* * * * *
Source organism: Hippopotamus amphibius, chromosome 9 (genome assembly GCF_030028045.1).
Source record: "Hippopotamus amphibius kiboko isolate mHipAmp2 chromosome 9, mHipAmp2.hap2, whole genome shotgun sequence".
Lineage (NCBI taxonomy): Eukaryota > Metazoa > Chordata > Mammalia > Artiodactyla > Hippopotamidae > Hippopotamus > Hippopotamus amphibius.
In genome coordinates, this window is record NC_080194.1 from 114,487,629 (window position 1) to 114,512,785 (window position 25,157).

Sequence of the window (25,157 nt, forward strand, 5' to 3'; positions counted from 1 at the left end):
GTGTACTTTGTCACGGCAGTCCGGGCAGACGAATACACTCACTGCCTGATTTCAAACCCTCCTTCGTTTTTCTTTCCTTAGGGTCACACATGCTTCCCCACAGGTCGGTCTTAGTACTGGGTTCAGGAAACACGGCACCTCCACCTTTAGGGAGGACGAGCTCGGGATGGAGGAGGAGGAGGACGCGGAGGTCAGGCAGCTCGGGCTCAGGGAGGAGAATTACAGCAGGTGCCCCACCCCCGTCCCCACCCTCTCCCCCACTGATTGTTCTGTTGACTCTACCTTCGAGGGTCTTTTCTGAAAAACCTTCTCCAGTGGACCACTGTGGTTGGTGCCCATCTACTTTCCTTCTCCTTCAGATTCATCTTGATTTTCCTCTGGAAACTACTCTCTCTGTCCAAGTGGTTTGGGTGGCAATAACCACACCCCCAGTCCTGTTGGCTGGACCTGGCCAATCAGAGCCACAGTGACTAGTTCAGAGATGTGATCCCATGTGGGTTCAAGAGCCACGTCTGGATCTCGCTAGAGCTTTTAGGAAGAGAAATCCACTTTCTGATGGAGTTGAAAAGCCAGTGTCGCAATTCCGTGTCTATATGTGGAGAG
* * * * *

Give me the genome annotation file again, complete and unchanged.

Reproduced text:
Source organism: Hippopotamus amphibius, chromosome 9 (genome assembly GCF_030028045.1).
Source record: "Hippopotamus amphibius kiboko isolate mHipAmp2 chromosome 9, mHipAmp2.hap2, whole genome shotgun sequence".
Lineage (NCBI taxonomy): Eukaryota > Metazoa > Chordata > Mammalia > Artiodactyla > Hippopotamidae > Hippopotamus > Hippopotamus amphibius.
In genome coordinates, this window is record NC_080194.1 from 114,487,629 (window position 1) to 114,512,785 (window position 25,157).

Sequence of the window (25,157 nt, forward strand, 5' to 3'; positions counted from 1 at the left end):
GTGTACTTTGTCACGGCAGTCCGGGCAGACGAATACACTCACTGCCTGATTTCAAACCCTCCTTCGTTTTTCTTTCCTTAGGGTCACACATGCTTCCCCACAGGTCGGTCTTAGTACTGGGTTCAGGAAACACGGCACCTCCACCTTTAGGGAGGACGAGCTCGGGATGGAGGAGGAGGAGGACGCGGAGGTCAGGCAGCTCGGGCTCAGGGAGGAGAATTACAGCAGGTGCCCCACCCCCGTCCCCACCCTCTCCCCCACTGATTGTTCTGTTGACTCTACCTTCGAGGGTCTTTTCTGAAAAACCTTCTCCAGTGGACCACTGTGGTTGGTGCCCATCTACTTTCCTTCTCCTTCAGATTCATCTTGATTTTCCTCTGGAAACTACTCTCTCTGTCCAAGTGGTTTGGGTGGCAATAACCACACCCCCAGTCCTGTTGGCTGGACCTGGCCAATCAGAGCCACAGTGACTAGTTCAGAGATGTGATCCCATGTGGGTTCAAGAGCCACGTCTGGATCTCGCTAGAGCTTTTAGGAAGAGAAATCCACTTTCTGATGGAGTTGAAAAGCCAGTGTCGCAATTCCGTGTCTATATGTGGAGAG